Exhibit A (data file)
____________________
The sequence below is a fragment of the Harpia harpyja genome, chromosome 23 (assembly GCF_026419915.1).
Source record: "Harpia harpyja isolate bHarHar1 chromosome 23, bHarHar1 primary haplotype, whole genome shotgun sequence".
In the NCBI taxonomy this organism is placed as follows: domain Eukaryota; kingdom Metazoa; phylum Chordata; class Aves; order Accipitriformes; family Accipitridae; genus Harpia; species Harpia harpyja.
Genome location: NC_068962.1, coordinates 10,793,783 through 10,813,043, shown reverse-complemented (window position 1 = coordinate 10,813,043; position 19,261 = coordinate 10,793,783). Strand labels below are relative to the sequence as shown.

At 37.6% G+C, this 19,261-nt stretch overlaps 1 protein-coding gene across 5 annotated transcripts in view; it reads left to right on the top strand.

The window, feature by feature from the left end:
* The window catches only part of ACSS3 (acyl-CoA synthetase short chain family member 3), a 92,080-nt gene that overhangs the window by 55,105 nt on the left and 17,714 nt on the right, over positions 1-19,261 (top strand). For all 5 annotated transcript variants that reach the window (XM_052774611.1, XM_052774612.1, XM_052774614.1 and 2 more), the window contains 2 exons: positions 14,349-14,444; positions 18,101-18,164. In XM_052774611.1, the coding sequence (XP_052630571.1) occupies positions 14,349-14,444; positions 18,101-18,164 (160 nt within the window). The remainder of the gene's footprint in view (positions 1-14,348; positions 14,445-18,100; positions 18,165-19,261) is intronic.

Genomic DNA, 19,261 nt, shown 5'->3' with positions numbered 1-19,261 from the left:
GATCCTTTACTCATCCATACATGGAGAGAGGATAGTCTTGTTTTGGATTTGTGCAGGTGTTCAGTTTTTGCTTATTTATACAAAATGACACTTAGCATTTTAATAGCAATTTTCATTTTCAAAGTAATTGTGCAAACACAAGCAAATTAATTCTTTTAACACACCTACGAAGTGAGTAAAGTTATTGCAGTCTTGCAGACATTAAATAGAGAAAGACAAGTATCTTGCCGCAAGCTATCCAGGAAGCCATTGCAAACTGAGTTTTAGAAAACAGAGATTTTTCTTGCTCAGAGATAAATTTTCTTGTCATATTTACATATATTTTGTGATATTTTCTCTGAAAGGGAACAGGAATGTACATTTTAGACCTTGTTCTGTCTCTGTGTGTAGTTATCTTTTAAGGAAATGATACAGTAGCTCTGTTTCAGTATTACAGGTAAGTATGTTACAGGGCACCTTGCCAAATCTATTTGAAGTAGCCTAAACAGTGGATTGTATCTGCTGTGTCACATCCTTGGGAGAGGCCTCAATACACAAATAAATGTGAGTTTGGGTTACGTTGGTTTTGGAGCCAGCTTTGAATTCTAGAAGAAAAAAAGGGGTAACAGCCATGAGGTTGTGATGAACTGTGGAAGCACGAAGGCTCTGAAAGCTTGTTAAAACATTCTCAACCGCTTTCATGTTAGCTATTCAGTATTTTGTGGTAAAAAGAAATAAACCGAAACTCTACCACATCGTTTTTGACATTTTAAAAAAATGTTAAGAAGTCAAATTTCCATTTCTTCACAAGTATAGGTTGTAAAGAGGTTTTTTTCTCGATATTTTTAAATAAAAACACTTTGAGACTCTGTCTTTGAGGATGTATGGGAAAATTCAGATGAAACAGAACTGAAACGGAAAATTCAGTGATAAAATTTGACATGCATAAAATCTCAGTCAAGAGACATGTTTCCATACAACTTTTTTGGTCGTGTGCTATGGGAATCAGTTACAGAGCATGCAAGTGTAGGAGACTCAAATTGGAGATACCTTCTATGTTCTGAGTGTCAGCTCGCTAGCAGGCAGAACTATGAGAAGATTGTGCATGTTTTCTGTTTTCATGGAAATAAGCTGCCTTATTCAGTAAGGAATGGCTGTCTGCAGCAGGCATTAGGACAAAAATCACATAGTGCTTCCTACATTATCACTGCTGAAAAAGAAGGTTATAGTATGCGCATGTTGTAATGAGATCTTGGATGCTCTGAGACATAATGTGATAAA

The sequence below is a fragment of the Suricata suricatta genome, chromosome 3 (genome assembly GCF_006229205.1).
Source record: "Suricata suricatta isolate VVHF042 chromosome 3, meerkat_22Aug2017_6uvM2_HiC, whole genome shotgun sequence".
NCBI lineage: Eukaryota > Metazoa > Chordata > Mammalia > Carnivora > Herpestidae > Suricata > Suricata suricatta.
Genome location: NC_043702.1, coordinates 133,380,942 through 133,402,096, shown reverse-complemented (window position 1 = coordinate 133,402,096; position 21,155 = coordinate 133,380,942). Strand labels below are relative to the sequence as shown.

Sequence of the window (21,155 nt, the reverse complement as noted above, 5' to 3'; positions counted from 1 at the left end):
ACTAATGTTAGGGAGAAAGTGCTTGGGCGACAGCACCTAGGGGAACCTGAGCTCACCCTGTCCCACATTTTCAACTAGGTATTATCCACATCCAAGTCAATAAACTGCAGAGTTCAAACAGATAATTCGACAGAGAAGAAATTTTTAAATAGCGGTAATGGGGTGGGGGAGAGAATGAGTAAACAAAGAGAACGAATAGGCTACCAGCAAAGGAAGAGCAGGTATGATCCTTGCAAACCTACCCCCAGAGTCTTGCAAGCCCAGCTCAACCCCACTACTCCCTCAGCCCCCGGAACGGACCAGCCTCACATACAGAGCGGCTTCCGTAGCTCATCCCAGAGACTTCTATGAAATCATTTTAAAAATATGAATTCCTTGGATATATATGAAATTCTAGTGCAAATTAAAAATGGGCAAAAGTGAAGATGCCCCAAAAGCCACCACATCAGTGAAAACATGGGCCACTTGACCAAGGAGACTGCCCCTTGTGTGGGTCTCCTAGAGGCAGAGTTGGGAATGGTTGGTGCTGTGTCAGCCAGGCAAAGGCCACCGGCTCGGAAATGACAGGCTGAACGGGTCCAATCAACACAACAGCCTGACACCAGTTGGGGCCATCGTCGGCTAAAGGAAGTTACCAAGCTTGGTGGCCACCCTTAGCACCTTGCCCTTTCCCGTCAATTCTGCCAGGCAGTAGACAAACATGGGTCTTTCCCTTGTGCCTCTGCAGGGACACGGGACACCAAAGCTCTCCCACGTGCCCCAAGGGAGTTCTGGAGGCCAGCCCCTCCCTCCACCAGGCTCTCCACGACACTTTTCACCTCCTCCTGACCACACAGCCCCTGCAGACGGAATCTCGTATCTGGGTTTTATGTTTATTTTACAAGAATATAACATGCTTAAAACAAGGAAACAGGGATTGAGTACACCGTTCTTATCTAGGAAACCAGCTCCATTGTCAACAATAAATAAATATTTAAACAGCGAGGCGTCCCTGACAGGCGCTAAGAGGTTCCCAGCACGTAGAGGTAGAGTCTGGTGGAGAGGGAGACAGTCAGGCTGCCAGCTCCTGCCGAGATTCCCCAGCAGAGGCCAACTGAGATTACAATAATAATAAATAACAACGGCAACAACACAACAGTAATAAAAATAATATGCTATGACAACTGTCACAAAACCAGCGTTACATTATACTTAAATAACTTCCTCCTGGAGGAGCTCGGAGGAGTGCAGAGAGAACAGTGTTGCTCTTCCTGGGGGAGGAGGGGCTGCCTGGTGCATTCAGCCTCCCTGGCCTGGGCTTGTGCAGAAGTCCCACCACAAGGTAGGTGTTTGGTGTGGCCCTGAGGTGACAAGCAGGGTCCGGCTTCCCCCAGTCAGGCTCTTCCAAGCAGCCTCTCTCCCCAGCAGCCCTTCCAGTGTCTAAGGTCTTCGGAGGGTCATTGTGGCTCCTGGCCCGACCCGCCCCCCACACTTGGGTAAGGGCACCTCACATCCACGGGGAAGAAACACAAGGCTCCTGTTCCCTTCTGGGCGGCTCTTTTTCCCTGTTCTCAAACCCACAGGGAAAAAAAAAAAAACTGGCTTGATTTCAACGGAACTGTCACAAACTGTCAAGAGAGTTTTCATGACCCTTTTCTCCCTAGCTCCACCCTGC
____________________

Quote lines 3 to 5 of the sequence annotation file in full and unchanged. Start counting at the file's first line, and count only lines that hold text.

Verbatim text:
In the NCBI taxonomy this organism is placed as follows: domain Eukaryota; kingdom Metazoa; phylum Chordata; class Aves; order Accipitriformes; family Accipitridae; genus Harpia; species Harpia harpyja.
Genome location: NC_068962.1, coordinates 10,793,783 through 10,813,043, shown reverse-complemented (window position 1 = coordinate 10,813,043; position 19,261 = coordinate 10,793,783). Strand labels below are relative to the sequence as shown.

At 37.6% G+C, this 19,261-nt stretch overlaps 1 protein-coding gene across 5 annotated transcripts in view; it reads left to right on the top strand.